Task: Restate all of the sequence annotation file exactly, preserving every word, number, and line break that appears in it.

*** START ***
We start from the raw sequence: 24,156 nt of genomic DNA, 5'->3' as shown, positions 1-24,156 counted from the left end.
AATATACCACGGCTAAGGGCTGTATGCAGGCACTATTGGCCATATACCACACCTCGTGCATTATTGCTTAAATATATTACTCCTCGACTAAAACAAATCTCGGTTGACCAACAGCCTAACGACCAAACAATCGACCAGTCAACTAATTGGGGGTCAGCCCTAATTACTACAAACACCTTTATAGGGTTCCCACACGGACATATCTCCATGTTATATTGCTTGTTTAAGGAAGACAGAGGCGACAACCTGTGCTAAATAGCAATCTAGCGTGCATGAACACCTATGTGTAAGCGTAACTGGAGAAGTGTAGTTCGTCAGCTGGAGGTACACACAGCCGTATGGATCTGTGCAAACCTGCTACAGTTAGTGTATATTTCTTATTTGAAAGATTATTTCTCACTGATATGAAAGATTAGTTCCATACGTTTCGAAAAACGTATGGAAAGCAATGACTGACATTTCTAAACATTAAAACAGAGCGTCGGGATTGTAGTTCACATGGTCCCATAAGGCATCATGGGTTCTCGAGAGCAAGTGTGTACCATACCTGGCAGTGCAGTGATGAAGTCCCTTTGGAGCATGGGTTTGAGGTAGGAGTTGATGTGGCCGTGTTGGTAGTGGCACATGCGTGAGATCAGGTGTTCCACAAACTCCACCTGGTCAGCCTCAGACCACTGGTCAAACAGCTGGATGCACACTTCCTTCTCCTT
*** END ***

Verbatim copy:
We start from the raw sequence: 24,156 nt of genomic DNA, 5'->3' as shown, positions 1-24,156 counted from the left end.
AATATACCACGGCTAAGGGCTGTATGCAGGCACTATTGGCCATATACCACACCTCGTGCATTATTGCTTAAATATATTACTCCTCGACTAAAACAAATCTCGGTTGACCAACAGCCTAACGACCAAACAATCGACCAGTCAACTAATTGGGGGTCAGCCCTAATTACTACAAACACCTTTATAGGGTTCCCACACGGACATATCTCCATGTTATATTGCTTGTTTAAGGAAGACAGAGGCGACAACCTGTGCTAAATAGCAATCTAGCGTGCATGAACACCTATGTGTAAGCGTAACTGGAGAAGTGTAGTTCGTCAGCTGGAGGTACACACAGCCGTATGGATCTGTGCAAACCTGCTACAGTTAGTGTATATTTCTTATTTGAAAGATTATTTCTCACTGATATGAAAGATTAGTTCCATACGTTTCGAAAAACGTATGGAAAGCAATGACTGACATTTCTAAACATTAAAACAGAGCGTCGGGATTGTAGTTCACATGGTCCCATAAGGCATCATGGGTTCTCGAGAGCAAGTGTGTACCATACCTGGCAGTGCAGTGATGAAGTCCCTTTGGAGCATGGGTTTGAGGTAGGAGTTGATGTGGCCGTGTTGGTAGTGGCACATGCGTGAGATCAGGTGTTCCACAAACTCCACCTGGTCAGCCTCAGACCACTGGTCAAACAGCTGGATGCACACTTCCTTCTCCTT